That may be another symptom of the model being not quite cleanly drawn.
Is moving the whole of the bottom face(s) and edges not the right thing to do, as in my second suggestion?
If it isn’t, then you might consider adapting the model into subcomponents - a top outer cylinder, middle cylinder, and bottom outer cylinder; then one or more subcomponents for the indented sections of the inner top and bottom segments.
And maybe work at an even larger scale - x 100 or x1000 even (use metres for mm)
for example, these pieces (highlighted)
should be components, to ensure they all stay the same, keeping their geometry separate from the rest. It’s really hard to model cleanly if all your geometry is connected together.
I see that you have used the 3Dprinting template. It’s largely useless, and just bloats your file size by over 1MB. Use Purge Unused to get rid of it. Just know the maximum print volume of your 3D printer, and stay within it, or draw a simple box to represent it.
Next time, start with a simple Construction Documentation template in metres, and scale the result down x 1000 before printing, to get mm instead. Or use cm, and scale down by x10.
If you are going to print this object, have you allowed offsets for the thickness of your extruded filament? I’ve found on my printer that the print head centreline follows the model edges, so it fills in on either side by half the nozzle diameter - in my case, that’s a diameter of 0.5mm, and offset 0.25 mm.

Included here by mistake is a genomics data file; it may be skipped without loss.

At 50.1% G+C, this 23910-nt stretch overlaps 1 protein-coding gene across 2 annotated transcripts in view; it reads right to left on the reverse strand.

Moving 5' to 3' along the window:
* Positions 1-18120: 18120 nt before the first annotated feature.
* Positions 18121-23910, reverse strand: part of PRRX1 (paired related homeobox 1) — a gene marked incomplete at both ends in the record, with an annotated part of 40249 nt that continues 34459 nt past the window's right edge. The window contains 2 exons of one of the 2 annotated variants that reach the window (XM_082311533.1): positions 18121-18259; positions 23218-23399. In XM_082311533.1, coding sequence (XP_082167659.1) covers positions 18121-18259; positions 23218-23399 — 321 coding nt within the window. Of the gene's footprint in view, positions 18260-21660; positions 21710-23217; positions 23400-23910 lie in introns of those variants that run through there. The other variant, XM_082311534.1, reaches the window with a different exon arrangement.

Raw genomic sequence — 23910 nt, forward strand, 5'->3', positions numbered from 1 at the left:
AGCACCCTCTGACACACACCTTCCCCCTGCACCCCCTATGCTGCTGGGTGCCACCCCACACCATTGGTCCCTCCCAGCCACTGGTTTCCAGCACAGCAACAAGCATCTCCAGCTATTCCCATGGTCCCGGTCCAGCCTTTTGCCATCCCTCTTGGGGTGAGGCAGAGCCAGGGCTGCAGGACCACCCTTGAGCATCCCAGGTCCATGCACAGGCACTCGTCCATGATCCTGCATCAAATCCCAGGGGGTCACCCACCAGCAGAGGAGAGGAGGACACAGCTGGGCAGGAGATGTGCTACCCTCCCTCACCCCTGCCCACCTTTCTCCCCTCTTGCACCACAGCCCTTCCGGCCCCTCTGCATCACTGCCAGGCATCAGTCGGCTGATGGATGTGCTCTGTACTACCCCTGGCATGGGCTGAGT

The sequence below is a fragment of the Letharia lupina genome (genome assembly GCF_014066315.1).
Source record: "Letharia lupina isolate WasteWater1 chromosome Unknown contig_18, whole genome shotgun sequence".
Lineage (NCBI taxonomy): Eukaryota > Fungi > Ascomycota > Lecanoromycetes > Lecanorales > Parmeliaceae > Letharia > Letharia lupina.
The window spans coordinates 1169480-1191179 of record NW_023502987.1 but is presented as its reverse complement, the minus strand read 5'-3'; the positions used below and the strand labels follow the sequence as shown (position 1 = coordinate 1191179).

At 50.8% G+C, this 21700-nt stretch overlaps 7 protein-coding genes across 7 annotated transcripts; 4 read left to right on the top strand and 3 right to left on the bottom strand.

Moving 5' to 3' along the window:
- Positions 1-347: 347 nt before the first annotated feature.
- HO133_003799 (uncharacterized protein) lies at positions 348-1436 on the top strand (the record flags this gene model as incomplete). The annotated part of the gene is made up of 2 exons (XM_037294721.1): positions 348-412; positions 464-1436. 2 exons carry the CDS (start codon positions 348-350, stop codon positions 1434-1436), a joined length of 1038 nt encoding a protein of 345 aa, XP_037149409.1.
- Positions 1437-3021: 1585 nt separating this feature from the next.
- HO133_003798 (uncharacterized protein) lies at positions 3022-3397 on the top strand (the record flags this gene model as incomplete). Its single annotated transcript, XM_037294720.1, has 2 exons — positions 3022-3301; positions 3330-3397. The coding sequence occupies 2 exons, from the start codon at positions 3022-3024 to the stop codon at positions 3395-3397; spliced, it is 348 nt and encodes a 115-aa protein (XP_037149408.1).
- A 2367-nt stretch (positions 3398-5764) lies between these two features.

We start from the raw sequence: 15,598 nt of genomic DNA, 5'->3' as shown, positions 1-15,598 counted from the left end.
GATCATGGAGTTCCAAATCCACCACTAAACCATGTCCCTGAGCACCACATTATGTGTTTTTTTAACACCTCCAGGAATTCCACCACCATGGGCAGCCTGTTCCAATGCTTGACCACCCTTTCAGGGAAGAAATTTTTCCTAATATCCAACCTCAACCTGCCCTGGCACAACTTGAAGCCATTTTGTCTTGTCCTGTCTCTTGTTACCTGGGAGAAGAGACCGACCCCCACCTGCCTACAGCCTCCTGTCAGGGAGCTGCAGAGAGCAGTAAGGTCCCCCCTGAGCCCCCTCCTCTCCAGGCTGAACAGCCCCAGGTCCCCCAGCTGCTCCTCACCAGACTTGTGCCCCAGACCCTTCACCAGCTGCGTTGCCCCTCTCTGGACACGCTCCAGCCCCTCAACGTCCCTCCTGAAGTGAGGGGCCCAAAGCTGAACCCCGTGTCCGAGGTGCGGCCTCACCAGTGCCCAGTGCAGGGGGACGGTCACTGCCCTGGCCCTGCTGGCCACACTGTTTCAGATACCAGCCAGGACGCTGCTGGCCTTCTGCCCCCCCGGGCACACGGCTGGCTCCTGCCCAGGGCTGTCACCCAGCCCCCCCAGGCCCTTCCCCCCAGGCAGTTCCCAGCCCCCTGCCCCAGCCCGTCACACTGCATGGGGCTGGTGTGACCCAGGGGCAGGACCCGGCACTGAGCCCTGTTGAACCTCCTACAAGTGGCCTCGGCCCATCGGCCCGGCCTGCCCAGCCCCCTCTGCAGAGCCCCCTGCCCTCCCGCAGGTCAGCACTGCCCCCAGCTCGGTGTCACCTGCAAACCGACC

So if you want an exact finished size, you need to offset inwards by 0.25mm (or whatever half of your nozzle size is) for any outer or inner edges, and outwards by 0.25mm round openings to get the solid you want.
And a small extra offset to get the kind of fit you want, from loose drop in to tight press fit. I found that adding an additional 0.05 to 0.1mm from nominal dimension of holes gave me a drop-in fit, and reducing the opening by the same amount led to gentle or hard push fit.
I also found that any small extrusions less than the nozzle width just don’t get sliced, and hence don’t print.
PS. One last observation. You don’t need 96 segment circles for the small holes - all that does is overload SU with edges too small to be seen in the finished print. Try 12 or 16 at most for those small holes.
96 segments is probably a bit more than you really need even for the 70mm diam outer circles too, but not excessively so to get a smooth print. 48 would probably do just as well.
There’s another thread of the forum giving a method of calculating how many segments make sense, depending on the maximum difference you want to tolerate between a true circle and a segmented one, and the size of the circle. I can’t find it at the moment, though I know I have seen it here.